Pregnancy and breast-feeding: Horny goat weed is POSSIBLY UNSAFE when taken by mouth during pregnancy. There is a concern that it might harm the developing fetus. Avoid using it. Not enough it known about the safety of using horny goat weed during breast-feeding. Stay on the safe side and avoid using.

Bleeding disorders: Horny goat weed might slow blood clotting. This might increase the risk of bleeding. In theory, taking horny goat weed might make bleeding disorders worse.

Hormone sensitive cancers and conditions: Horny goat weed acts like estrogen and can increase estrogen levels in some women. Horny goat weed might make estrogen-sensitive conditions, such as breast and uterine cancer, worse.

Low blood pressure: Horny goat weed might lower blood pressure. In people who already have low blood pressure, using horny goat weed might drop blood pressure too low and increase the risk of fainting.

Surgery: Horny goat weed might slow blood clotting. This might increase the risk of bleeding during surgery. Stop taking horny goat weed at least 2 weeks before surgery.

Interactions

Interactions?

Moderate Interaction

Be cautious with this combination

!
  • Medications for high blood pressure (Antihypertensive drugs) interacts with HORNY GOAT WEED

    Horny goat weed seems to decrease blood pressure. Taking horny goat weed along with medications for high blood pressure might cause your blood pressure to go too low.<br/><br/> Some medications for high blood pressure include captopril (Capoten), enalapril (Vasotec), losartan (Cozaar), valsartan (Diovan), diltiazem (Cardizem), Amlodipine (Norvasc), hydrochlorothiazide (HydroDiuril), furosemide (Lasix), and many others.

  • Medications that slow blood clotting (Anticoagulant / Antiplatelet drugs) interacts with HORNY GOAT WEED

    Horny goat weed might slow blood clotting. Taking horny goat weed along with medications that also slow clotting might increase the chances of bruising and bleeding.<br/><br/> Some medications that slow blood clotting include aspirin, clopidogrel (Plavix), diclofenac (Voltaren, Cataflam, others), ibuprofen (Advil, Motrin, others), naproxen (Anaprox, Naprosyn, others), dalteparin (Fragmin), enoxaparin (Lovenox), heparin, warfarin (Coumadin), and others.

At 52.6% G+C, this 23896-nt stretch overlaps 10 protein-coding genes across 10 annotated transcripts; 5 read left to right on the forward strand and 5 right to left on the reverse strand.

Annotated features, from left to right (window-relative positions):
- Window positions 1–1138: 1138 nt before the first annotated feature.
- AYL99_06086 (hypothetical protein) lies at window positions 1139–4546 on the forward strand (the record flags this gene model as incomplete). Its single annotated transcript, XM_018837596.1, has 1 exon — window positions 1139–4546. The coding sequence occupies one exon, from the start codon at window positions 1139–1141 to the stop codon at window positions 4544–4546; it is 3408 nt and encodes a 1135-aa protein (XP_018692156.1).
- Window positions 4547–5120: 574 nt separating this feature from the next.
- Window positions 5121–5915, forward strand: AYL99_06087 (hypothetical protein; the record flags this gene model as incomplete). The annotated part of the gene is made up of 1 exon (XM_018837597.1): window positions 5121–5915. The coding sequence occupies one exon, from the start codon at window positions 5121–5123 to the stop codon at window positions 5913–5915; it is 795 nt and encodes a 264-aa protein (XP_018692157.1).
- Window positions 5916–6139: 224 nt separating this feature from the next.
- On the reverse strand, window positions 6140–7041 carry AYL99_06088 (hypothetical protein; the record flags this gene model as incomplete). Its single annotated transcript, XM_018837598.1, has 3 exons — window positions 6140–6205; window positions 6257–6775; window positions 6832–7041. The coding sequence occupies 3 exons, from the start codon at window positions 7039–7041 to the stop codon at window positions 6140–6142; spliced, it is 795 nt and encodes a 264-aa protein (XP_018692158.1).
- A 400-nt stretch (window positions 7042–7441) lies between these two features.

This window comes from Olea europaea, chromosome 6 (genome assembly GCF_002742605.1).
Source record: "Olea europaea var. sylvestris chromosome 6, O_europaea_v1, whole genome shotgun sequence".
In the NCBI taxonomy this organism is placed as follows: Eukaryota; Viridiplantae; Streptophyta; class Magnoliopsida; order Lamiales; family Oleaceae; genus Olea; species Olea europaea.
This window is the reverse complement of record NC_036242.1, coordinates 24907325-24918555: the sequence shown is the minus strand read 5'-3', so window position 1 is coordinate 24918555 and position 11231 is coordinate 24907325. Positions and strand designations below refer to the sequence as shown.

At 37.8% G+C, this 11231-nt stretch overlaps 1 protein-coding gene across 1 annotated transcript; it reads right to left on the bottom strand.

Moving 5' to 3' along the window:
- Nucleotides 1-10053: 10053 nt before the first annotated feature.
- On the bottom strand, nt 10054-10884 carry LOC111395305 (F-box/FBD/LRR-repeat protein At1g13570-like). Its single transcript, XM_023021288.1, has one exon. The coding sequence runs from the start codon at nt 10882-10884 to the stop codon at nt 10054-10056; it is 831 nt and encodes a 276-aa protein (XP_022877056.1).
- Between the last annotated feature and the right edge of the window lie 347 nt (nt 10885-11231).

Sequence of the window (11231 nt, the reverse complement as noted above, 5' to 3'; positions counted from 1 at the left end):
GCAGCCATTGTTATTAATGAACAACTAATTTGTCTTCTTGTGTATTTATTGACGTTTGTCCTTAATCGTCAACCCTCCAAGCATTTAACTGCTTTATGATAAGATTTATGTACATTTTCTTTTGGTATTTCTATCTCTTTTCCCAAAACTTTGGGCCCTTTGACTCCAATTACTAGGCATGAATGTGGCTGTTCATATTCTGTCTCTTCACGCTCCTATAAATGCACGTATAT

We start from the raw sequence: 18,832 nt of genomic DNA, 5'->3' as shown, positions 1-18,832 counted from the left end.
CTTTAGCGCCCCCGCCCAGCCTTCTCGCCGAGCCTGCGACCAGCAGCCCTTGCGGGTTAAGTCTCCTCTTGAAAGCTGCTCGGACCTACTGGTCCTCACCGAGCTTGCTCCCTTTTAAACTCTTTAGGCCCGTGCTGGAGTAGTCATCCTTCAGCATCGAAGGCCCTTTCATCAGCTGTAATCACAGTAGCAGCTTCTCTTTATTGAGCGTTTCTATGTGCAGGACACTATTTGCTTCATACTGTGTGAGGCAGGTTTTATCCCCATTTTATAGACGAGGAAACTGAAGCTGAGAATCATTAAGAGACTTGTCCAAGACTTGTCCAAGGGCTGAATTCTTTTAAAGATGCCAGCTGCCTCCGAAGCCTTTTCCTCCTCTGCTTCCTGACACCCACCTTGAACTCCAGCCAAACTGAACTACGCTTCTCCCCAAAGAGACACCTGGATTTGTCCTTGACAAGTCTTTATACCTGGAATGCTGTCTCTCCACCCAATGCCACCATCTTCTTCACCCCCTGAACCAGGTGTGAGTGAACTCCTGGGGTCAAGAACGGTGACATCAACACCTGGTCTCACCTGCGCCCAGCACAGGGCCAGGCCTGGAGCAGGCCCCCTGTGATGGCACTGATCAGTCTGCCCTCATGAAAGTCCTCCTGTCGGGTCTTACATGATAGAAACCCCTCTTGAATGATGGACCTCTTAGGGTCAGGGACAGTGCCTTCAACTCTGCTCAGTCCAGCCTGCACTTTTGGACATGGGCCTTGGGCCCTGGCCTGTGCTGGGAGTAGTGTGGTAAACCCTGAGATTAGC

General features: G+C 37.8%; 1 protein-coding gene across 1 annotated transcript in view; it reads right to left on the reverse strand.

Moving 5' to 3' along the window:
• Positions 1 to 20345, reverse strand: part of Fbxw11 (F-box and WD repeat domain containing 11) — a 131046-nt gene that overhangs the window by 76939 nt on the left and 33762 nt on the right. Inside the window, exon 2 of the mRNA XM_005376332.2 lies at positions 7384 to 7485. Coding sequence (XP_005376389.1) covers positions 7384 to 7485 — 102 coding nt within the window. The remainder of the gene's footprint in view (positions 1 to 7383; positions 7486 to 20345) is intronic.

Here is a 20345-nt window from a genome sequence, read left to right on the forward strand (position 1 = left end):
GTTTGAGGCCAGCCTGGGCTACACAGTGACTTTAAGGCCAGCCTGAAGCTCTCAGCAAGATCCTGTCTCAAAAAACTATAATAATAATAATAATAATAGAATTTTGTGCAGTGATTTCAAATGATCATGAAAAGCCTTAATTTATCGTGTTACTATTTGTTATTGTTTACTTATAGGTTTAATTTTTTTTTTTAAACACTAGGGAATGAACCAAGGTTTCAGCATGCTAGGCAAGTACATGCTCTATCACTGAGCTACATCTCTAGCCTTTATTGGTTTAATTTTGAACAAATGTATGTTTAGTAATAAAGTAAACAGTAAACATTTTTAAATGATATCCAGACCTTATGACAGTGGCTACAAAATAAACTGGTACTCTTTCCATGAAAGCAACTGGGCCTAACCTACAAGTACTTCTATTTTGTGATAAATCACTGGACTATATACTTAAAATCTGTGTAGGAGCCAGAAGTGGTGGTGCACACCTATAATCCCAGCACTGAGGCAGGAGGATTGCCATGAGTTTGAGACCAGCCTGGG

Dosing

Dosing

The appropriate dose of horny goat weed depends on several factors such as the user's age, health, and several other conditions. At this time there is not enough scientific information to determine an appropriate range of doses for horny goat weed. Keep in mind that natural products are not always necessarily safe and dosages can be important. Be sure to follow relevant directions on product labels and consult your pharmacist or physician or other healthcare professional before using.

View References

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CONDITIONS OF USE AND IMPORTANT INFORMATION: This information is meant to supplement, not replace advice from your doctor or healthcare provider and is not meant to cover all possible uses, precautions, interactions or adverse effects. This information may not fit your specific health circumstances. Never delay or disregard seeking professional medical advice from your doctor or other qualified health care provider because of something you have read on WebMD. You should always speak with your doctor or health care professional before you start, stop, or change any prescribed part of your health care plan or treatment and to determine what course of therapy is right for you.